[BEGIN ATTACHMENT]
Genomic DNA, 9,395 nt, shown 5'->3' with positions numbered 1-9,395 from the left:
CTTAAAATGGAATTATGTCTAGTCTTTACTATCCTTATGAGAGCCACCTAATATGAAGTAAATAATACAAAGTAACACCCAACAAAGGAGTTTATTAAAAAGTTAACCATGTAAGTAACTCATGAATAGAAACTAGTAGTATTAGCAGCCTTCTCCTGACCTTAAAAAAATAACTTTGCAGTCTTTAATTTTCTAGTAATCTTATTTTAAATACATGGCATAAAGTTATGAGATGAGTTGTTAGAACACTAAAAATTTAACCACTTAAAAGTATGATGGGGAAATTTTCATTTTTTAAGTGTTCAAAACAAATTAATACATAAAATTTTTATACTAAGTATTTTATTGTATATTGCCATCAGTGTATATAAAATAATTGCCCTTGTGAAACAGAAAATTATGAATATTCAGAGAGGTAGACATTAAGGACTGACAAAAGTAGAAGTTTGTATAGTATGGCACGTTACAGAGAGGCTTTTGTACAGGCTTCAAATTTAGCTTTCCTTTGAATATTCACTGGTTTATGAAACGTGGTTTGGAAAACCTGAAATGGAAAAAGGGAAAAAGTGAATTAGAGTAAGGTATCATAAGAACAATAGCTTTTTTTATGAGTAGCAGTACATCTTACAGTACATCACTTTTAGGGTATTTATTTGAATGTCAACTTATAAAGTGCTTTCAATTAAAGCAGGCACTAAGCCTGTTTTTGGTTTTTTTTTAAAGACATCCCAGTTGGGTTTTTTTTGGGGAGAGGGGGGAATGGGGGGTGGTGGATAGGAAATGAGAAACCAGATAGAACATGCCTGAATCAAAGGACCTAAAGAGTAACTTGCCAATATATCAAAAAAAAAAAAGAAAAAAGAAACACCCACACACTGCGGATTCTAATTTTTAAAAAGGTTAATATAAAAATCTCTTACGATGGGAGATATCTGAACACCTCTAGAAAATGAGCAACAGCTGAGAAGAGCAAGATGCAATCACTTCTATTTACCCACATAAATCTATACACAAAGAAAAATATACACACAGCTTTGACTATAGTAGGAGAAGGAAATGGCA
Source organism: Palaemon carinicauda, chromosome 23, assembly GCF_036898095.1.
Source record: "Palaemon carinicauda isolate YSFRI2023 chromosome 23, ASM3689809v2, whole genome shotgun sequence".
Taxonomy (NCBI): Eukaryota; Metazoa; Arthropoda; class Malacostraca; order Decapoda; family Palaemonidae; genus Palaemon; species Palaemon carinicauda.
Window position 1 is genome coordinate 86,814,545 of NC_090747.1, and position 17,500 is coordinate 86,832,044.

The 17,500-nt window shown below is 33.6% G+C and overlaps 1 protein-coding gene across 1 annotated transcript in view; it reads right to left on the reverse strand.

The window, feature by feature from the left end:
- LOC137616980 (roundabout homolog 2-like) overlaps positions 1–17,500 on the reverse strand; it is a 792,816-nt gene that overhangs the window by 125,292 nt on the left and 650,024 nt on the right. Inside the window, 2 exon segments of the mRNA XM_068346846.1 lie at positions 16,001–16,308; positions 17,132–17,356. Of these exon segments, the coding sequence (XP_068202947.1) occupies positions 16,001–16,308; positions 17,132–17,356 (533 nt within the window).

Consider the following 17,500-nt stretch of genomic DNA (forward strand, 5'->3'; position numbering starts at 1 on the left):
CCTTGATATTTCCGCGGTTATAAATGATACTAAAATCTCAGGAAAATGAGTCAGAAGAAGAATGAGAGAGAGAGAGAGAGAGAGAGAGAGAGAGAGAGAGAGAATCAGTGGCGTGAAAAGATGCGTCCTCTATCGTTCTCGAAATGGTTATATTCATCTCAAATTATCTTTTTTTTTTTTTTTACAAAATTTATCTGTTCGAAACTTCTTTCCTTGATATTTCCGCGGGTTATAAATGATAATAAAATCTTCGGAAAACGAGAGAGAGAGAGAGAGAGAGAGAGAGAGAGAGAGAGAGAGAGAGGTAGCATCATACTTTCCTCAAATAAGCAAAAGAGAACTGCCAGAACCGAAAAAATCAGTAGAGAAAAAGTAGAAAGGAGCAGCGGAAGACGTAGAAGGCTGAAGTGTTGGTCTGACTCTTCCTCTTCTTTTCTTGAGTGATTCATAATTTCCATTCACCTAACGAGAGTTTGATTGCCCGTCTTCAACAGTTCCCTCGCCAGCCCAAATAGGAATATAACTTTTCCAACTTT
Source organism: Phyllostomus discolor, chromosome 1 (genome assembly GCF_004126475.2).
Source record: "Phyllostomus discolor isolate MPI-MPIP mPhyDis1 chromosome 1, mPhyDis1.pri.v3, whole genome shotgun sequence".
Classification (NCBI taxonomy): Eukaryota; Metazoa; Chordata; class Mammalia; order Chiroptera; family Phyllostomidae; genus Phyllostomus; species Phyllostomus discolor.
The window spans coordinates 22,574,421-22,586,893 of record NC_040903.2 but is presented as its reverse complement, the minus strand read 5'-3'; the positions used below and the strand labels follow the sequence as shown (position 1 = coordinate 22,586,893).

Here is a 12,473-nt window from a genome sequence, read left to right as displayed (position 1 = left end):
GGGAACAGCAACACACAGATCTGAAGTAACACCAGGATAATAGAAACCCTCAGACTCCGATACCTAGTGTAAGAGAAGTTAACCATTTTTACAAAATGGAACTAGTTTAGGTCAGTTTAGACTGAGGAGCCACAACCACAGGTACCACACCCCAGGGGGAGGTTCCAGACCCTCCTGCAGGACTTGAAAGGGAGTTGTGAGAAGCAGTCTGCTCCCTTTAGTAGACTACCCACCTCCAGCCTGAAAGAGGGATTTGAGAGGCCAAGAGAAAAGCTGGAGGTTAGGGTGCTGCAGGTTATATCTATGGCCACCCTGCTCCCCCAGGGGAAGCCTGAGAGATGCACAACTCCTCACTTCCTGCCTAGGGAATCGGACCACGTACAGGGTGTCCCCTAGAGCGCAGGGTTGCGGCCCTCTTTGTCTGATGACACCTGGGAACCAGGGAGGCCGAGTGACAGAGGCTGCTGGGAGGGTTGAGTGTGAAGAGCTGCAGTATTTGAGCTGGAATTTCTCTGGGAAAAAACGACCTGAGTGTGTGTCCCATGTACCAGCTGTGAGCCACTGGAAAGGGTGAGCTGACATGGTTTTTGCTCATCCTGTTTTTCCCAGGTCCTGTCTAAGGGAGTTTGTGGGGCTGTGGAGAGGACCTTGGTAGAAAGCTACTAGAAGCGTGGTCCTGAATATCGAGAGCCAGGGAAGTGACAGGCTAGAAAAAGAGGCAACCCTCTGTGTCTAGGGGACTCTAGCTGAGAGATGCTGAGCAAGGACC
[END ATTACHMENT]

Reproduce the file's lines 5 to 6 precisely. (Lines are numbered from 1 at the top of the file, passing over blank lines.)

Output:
Taxonomy (NCBI): Eukaryota; Metazoa; Arthropoda; class Malacostraca; order Decapoda; family Palaemonidae; genus Palaemon; species Palaemon carinicauda.
Window position 1 is genome coordinate 86,814,545 of NC_090747.1, and position 17,500 is coordinate 86,832,044.